I have been looking into reducing the dimensionality of (nonlinear ordinary differential) equation systems in order to reduce online computation time. I have interpreted 'dimensions' as the number of equations or unknown variables in the systems, but it seems that this is not always the true meaning.

Now this lecture shows multiple examples of single equations or small systems of a couple of equations that are said to have hundreds or thousands of dimensions, so what does 'dimensionality' actually mean here?

For example the FitzHugh-Nagumo system supposedly has 1024 dimensions:

$$ \epsilon v_t (x,t) = \epsilon ^2 v_xx (x,t) + f(v(x,t))-w(x,t)+c \\ w_t(x,t) = bv(x,t)-\gamma w(x,t) + c $$

This just leads to so much confusion since I am not sure if any of these 'dimensionality 'reduction' methods can actually be used for reducing simulation time. Thanks for your time.

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    $\begingroup$ I think they are referring to dimension as in the number of variables used in the numerical method (e.g. number of grid points). Using model reduction allows one to solve a much smaller system of equations that still gives a "reasonable" solution to the full system. $\endgroup$ – David Feb 19 '16 at 2:16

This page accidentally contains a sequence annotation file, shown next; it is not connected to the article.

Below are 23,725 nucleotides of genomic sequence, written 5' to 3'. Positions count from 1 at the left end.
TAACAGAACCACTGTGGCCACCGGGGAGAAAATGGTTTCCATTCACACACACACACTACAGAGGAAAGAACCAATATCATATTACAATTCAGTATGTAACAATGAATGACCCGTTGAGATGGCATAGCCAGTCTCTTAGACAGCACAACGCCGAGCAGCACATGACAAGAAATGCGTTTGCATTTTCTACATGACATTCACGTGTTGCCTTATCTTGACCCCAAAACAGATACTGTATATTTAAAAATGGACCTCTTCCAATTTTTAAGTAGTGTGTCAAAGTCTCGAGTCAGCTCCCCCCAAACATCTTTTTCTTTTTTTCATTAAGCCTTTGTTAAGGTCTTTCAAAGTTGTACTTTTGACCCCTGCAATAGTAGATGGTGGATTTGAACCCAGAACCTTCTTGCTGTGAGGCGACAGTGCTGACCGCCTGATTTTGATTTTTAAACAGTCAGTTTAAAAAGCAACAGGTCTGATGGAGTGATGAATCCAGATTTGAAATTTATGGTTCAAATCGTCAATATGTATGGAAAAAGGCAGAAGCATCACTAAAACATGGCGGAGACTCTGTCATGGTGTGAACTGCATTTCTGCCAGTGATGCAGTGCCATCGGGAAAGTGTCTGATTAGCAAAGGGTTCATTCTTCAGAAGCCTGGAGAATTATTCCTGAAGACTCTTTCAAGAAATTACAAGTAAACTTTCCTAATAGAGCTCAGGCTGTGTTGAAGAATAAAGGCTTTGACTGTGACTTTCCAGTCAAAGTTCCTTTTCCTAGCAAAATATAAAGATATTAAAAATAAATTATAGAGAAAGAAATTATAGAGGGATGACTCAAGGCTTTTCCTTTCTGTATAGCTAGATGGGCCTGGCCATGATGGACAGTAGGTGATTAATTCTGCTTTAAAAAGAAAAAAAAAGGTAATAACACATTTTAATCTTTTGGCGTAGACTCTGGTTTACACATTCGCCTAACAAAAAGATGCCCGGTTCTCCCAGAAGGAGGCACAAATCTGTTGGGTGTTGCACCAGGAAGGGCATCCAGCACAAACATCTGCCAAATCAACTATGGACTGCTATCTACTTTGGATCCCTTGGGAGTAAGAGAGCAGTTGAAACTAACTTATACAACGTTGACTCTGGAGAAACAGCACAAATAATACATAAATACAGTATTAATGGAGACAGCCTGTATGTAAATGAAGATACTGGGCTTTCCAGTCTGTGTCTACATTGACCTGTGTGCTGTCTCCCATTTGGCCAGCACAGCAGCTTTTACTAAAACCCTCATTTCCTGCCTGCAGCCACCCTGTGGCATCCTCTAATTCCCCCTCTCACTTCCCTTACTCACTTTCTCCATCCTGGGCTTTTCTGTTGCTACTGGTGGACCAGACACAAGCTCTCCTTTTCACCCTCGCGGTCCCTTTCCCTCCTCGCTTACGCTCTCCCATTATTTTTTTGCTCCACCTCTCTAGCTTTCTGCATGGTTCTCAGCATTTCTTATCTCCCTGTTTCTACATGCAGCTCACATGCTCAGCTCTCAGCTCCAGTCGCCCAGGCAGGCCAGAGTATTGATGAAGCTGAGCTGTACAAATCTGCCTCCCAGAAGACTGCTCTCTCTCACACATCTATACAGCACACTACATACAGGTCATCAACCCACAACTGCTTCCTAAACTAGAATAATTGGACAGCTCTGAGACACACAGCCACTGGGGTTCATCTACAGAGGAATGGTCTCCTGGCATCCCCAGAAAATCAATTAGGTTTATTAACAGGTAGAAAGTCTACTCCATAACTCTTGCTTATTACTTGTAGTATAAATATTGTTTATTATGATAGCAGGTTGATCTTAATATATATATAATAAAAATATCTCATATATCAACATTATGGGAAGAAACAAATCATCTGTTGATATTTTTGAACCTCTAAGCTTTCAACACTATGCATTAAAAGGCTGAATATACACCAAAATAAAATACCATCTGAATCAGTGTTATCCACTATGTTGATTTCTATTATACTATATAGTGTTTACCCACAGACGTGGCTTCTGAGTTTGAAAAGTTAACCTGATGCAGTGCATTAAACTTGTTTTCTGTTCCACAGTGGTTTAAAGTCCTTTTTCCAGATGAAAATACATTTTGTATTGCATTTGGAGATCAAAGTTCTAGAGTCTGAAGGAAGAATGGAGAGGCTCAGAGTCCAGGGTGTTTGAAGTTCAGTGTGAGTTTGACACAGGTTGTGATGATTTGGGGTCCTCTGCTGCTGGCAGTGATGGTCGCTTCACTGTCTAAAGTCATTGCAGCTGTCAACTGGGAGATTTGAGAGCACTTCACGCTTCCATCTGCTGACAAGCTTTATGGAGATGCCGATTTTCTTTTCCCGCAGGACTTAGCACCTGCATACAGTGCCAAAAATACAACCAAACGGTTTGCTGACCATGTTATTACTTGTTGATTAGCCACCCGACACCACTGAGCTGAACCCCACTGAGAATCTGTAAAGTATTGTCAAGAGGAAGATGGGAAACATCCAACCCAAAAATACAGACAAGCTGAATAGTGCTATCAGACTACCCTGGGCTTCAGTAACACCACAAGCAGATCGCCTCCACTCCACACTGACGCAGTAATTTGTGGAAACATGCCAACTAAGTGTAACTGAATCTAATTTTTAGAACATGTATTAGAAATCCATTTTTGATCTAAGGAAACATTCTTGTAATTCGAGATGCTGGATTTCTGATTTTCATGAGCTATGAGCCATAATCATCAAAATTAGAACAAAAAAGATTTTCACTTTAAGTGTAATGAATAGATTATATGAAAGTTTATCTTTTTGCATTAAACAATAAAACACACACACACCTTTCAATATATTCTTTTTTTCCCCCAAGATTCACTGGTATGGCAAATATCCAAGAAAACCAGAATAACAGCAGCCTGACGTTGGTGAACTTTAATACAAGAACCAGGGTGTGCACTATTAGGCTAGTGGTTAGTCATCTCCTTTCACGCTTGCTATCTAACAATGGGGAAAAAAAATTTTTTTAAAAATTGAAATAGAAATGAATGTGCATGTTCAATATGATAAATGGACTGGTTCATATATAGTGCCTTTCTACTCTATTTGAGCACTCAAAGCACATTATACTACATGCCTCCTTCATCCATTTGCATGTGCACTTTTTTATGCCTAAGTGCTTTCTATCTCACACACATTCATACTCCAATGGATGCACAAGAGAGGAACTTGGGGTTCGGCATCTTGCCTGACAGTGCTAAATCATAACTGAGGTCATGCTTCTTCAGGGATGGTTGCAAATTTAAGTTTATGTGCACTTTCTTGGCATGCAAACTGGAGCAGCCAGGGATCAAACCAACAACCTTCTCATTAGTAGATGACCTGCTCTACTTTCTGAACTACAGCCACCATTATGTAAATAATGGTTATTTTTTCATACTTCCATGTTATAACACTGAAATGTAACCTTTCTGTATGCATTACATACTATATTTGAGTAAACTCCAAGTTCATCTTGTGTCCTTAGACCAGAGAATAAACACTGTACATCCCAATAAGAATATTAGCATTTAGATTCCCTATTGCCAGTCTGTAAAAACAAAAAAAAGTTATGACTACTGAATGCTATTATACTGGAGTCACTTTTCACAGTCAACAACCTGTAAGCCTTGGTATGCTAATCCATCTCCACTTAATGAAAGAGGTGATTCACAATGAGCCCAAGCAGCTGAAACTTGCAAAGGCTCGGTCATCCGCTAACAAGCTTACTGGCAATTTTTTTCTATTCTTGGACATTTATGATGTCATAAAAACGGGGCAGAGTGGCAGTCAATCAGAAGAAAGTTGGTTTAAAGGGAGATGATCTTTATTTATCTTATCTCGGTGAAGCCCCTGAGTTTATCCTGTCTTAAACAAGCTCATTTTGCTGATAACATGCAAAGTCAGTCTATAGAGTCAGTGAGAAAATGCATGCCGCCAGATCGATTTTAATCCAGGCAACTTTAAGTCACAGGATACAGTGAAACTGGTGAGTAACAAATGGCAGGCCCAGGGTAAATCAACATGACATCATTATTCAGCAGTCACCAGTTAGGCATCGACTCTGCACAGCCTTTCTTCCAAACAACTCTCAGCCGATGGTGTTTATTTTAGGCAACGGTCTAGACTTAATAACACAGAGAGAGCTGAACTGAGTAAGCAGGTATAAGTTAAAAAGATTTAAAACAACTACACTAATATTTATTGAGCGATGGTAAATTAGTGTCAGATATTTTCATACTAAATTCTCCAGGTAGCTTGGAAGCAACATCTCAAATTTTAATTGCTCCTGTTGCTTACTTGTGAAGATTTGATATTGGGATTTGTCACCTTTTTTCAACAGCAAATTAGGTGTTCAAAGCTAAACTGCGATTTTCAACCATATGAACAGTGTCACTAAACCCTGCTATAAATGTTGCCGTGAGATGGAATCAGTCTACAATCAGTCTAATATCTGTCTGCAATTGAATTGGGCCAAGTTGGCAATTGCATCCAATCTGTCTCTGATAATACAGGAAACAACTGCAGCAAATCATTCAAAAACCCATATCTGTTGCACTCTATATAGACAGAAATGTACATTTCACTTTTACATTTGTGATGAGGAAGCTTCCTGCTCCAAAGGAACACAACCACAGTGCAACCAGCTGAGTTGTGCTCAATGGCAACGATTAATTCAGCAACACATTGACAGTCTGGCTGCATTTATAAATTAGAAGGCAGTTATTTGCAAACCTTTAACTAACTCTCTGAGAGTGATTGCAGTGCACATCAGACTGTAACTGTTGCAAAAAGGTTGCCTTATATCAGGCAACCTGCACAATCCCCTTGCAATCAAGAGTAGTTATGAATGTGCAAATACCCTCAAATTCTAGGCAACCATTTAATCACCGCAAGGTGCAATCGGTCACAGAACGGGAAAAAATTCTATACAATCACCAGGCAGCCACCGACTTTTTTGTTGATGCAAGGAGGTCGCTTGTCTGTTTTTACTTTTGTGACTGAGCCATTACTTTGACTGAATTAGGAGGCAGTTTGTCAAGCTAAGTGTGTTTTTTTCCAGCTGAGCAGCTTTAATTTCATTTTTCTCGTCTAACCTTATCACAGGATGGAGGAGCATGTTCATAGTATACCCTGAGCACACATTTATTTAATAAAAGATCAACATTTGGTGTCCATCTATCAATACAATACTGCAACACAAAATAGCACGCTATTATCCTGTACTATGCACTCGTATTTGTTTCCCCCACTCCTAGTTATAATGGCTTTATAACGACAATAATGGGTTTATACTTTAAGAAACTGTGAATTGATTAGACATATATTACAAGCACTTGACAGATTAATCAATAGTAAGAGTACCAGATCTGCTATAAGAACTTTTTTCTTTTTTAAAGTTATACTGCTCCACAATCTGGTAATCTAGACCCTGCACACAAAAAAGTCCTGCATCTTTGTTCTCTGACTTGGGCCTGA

• $\begingroup$ @David Thank you for the comment. Do you know why they would do this, I mean what do they gain with solving a "full state space" reduced system after the real one has already been solved? I do see applications where the dynamics need to solved fast for some initial values, but the entire dimension.. $\endgroup$ – milez Feb 19 '16 at 8:02
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    $\begingroup$ In practice, you may be solving systems with far far more dimensions, where it is impractical to solve the full system, and so reducing the dimension is a way of making an approximation possible. In the example in your linked pdf, they are solving the full system to compare to the reduced system, to show it works. Check out how much time it took to solve the reduced and full systems. $\endgroup$ – David Feb 19 '16 at 21:39

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